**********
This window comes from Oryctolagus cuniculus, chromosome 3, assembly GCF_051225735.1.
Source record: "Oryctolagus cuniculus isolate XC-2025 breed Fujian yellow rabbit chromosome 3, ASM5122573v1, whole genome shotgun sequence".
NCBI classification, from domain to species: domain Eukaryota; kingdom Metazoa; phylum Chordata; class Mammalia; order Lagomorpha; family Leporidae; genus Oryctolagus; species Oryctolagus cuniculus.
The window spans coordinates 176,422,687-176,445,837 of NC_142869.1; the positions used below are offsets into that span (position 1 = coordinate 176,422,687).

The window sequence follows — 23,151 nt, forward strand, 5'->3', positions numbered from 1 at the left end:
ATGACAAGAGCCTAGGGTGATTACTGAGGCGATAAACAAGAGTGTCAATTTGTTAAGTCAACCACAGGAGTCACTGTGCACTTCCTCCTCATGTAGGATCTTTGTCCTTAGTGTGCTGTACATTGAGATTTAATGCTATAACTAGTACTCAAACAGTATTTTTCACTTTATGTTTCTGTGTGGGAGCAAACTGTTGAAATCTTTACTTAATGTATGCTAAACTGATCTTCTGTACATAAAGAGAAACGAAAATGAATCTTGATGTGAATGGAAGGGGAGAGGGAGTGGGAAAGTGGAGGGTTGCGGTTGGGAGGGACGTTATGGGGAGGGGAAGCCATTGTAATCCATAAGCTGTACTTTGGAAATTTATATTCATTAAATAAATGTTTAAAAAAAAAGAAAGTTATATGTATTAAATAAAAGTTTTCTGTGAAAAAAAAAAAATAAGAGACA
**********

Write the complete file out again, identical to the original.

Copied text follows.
This window comes from Oryctolagus cuniculus, chromosome 3, assembly GCF_051225735.1.
Source record: "Oryctolagus cuniculus isolate XC-2025 breed Fujian yellow rabbit chromosome 3, ASM5122573v1, whole genome shotgun sequence".
NCBI classification, from domain to species: domain Eukaryota; kingdom Metazoa; phylum Chordata; class Mammalia; order Lagomorpha; family Leporidae; genus Oryctolagus; species Oryctolagus cuniculus.
The window spans coordinates 176,422,687-176,445,837 of NC_142869.1; the positions used below are offsets into that span (position 1 = coordinate 176,422,687).

The window sequence follows — 23,151 nt, forward strand, 5'->3', positions numbered from 1 at the left end:
ATGACAAGAGCCTAGGGTGATTACTGAGGCGATAAACAAGAGTGTCAATTTGTTAAGTCAACCACAGGAGTCACTGTGCACTTCCTCCTCATGTAGGATCTTTGTCCTTAGTGTGCTGTACATTGAGATTTAATGCTATAACTAGTACTCAAACAGTATTTTTCACTTTATGTTTCTGTGTGGGAGCAAACTGTTGAAATCTTTACTTAATGTATGCTAAACTGATCTTCTGTACATAAAGAGAAACGAAAATGAATCTTGATGTGAATGGAAGGGGAGAGGGAGTGGGAAAGTGGAGGGTTGCGGTTGGGAGGGACGTTATGGGGAGGGGAAGCCATTGTAATCCATAAGCTGTACTTTGGAAATTTATATTCATTAAATAAATGTTTAAAAAAAAAGAAAGTTATATGTATTAAATAAAAGTTTTCTGTGAAAAAAAAAAAATAAGAGACA